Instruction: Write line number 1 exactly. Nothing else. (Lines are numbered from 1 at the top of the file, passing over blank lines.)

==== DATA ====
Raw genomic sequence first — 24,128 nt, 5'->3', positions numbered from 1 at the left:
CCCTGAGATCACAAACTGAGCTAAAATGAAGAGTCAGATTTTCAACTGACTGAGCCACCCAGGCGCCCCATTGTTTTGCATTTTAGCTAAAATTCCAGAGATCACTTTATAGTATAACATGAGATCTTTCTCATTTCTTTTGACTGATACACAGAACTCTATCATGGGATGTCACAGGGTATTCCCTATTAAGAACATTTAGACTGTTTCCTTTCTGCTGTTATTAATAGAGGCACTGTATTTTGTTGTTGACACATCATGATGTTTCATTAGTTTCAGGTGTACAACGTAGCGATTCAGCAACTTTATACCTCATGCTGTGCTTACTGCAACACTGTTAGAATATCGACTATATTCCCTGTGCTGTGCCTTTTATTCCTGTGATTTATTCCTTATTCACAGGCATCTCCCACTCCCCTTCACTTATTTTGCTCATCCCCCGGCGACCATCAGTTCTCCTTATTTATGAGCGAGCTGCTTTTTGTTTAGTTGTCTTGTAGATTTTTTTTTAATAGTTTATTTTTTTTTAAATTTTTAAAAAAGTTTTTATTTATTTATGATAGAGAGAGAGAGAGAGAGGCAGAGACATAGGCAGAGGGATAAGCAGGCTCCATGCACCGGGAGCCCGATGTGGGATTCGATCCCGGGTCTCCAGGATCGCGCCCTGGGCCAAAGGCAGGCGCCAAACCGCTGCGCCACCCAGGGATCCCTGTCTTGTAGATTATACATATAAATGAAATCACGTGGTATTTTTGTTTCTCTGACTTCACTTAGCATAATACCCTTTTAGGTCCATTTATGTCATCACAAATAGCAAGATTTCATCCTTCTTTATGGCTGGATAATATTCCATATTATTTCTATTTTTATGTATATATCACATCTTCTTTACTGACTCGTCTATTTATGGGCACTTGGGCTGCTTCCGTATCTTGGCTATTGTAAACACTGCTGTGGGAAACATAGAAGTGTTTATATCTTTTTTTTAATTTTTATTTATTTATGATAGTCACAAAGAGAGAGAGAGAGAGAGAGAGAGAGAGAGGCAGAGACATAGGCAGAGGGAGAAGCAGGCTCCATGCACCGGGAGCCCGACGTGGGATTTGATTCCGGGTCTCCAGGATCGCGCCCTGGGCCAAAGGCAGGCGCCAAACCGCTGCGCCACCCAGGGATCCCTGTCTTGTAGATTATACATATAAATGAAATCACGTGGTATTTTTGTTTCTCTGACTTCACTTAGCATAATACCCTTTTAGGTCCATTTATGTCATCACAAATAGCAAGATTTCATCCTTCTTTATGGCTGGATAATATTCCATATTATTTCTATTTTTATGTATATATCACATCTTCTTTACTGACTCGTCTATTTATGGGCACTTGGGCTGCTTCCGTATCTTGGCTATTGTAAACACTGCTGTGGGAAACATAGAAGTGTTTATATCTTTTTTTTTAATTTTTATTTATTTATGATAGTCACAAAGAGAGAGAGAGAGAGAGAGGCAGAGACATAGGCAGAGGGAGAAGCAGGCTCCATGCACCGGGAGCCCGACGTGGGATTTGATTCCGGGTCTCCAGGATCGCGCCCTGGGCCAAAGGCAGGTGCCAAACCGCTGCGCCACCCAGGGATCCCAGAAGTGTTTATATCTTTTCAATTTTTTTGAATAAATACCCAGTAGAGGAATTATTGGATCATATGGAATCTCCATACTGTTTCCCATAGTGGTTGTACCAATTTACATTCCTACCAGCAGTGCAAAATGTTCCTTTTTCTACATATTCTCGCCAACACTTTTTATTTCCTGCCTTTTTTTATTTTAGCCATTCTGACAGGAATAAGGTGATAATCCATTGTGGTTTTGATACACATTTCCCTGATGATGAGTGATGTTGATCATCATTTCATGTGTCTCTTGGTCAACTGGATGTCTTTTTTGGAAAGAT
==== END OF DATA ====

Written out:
Raw genomic sequence first — 24,128 nt, 5'->3', positions numbered from 1 at the left: